"Letters to Juliet"

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"Letters to Juliet" has a lot of things going for it, but one of the best is the scenery—it takes place in beautiful parts of Italy. It was nice to see this on the big screen. The story ends predictably, however, and so the scenery might be one of the main reasons to see the movie in the theaters. Sophie (Amanda Seyfried, "Dear John") is in Verona, Italy with her fiancĂ©, Victor (Gael Garcia Bernal, "The Motorcycle Diaries"). Unfortunately, he is much more interested in meeting all of the vendors for his new restaurant than he is with hanging out with Sophie, and she is left to wander the streets of Verona. She goes to Juliet's house and finds that many women write to "Juliet" and post their letters on a wall in her garden; later, she sees a woman gathering all of the letters. Curious, she follows her, and meets the Secretaries of Juliet: women who write back to the heartaches and love problems that the women have written and left on the wall.…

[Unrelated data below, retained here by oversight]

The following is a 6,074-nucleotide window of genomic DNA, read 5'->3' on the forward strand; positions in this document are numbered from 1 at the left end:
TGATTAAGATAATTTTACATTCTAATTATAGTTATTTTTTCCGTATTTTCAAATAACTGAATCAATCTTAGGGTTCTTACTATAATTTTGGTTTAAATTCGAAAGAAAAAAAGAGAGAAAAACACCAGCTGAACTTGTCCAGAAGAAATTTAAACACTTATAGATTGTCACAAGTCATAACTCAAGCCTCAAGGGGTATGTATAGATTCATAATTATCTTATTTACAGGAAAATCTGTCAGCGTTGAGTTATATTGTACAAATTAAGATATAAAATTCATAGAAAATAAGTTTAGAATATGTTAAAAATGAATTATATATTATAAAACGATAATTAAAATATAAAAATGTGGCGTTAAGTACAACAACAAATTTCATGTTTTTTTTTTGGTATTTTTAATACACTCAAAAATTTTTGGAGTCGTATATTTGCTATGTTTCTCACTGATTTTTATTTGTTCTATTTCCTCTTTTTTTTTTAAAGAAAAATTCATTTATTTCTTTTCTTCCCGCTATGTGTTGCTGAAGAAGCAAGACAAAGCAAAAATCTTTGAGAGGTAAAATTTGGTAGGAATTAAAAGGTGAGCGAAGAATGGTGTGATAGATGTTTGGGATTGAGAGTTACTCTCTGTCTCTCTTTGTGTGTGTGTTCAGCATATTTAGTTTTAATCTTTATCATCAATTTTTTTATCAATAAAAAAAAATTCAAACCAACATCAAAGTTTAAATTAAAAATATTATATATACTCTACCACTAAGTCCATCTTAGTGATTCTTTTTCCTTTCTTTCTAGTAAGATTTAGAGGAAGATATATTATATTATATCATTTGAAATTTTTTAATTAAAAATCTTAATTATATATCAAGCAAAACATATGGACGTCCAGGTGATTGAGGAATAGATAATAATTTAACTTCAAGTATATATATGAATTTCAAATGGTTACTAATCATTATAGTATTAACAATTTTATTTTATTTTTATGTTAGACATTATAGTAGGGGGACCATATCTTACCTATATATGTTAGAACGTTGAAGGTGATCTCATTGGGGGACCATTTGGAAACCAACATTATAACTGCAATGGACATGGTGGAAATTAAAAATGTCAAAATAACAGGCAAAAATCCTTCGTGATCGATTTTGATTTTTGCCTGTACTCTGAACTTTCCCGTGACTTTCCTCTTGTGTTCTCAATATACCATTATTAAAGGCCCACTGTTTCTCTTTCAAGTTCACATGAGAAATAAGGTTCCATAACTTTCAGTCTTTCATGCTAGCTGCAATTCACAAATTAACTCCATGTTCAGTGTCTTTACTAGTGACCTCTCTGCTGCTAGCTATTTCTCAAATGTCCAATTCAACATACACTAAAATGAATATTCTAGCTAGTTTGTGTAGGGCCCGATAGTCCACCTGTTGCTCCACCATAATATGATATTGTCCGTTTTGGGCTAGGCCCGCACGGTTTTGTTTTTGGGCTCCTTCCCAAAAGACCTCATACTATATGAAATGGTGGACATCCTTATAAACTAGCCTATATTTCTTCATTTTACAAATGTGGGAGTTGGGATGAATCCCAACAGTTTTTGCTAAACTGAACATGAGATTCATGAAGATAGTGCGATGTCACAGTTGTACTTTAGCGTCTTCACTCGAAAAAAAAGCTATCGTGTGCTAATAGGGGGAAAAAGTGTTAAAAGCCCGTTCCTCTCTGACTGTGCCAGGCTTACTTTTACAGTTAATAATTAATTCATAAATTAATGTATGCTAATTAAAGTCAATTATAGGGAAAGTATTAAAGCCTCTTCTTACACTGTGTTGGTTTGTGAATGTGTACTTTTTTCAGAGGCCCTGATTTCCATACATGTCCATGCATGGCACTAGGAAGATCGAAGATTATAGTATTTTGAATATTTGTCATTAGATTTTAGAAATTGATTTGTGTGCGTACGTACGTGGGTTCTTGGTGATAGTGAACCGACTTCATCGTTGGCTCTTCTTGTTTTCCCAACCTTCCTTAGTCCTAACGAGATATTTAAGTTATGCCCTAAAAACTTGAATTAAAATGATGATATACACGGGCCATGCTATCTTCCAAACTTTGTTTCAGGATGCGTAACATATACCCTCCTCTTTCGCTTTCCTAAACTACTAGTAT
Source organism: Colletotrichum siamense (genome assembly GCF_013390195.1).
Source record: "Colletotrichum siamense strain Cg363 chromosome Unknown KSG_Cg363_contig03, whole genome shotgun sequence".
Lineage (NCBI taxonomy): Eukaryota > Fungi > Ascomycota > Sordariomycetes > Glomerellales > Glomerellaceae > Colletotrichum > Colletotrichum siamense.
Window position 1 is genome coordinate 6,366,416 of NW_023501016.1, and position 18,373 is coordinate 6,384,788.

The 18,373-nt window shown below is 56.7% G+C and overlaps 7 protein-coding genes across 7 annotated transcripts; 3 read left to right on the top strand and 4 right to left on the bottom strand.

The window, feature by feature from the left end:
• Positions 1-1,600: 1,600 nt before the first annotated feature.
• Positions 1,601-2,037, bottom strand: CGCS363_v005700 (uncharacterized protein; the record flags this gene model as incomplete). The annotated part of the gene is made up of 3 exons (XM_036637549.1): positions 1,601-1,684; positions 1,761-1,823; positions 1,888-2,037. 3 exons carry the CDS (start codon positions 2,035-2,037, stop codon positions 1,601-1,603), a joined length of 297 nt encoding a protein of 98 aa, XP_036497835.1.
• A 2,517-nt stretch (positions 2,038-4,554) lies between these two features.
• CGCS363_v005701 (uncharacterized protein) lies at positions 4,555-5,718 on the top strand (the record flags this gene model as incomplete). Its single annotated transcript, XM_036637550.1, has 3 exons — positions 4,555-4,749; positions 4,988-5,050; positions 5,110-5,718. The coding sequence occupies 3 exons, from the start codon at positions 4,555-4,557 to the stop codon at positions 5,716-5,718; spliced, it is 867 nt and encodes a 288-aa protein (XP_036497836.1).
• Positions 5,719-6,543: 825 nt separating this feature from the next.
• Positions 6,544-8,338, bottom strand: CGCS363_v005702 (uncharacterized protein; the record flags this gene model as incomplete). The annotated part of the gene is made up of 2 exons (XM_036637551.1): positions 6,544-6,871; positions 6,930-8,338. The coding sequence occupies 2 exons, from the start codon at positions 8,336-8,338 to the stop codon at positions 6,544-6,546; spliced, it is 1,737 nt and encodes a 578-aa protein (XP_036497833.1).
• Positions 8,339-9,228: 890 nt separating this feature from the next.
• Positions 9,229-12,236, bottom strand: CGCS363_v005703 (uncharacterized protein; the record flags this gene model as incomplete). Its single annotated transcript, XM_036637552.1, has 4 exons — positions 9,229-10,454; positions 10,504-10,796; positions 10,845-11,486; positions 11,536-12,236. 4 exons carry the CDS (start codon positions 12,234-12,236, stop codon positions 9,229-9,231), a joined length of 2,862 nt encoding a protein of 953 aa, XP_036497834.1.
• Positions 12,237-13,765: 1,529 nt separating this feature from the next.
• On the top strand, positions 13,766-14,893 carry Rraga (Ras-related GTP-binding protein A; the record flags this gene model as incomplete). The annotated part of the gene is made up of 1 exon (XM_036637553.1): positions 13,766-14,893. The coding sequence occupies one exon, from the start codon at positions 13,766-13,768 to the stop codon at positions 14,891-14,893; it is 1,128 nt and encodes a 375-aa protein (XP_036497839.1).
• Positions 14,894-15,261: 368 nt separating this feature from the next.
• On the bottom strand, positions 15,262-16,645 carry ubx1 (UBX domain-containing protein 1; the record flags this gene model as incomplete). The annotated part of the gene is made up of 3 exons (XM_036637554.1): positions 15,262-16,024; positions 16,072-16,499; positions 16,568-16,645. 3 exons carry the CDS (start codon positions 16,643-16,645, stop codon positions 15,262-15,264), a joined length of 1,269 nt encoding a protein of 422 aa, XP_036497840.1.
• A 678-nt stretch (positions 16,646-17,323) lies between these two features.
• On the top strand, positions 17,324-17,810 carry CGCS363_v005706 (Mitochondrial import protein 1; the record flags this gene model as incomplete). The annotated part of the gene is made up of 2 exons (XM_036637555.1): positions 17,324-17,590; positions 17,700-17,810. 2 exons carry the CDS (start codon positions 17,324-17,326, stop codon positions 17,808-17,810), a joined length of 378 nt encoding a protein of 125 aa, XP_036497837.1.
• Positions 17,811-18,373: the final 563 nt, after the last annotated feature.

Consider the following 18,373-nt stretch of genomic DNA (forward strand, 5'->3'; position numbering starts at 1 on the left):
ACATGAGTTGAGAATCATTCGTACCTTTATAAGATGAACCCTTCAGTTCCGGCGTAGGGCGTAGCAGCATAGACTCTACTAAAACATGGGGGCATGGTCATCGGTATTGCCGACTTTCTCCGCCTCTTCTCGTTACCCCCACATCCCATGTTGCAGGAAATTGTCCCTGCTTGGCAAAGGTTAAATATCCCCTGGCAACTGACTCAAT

"The Losers"

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First of all, I didn't know "The Losers" was based on a comic book series. The movie sometimes went back and forth between shots of actual people and comic sketches (mostly in the beginning) which was kind of cool. There also will definitely be a sequel, and maybe a series, of Losers movies.

"The Losers" are five CIA men who eventually have to go rogue when it turns out that the CIA - one man in particular, the evil Max (Jason Patric, "My Sister's Keeper) - is trying to frame and kill them. The team includes Colonel Clay (Jeffrey Dean Morgan, "Taking Woodstock"), Jensen (Chris Evans, "Fantastic Four"), Roque (Idris Elba, "The Unborn"), Pooch (Columbus Short, "Death at a Funeral"), and Cougar (newcomer Oscar Jaenada), and they are later joined by Aisha (Zoe Saldana, "Avatar"), who gets them home safely from Bolivia. Aisha also hates Max and wants him dead. The Losers are written off as dead after a helico…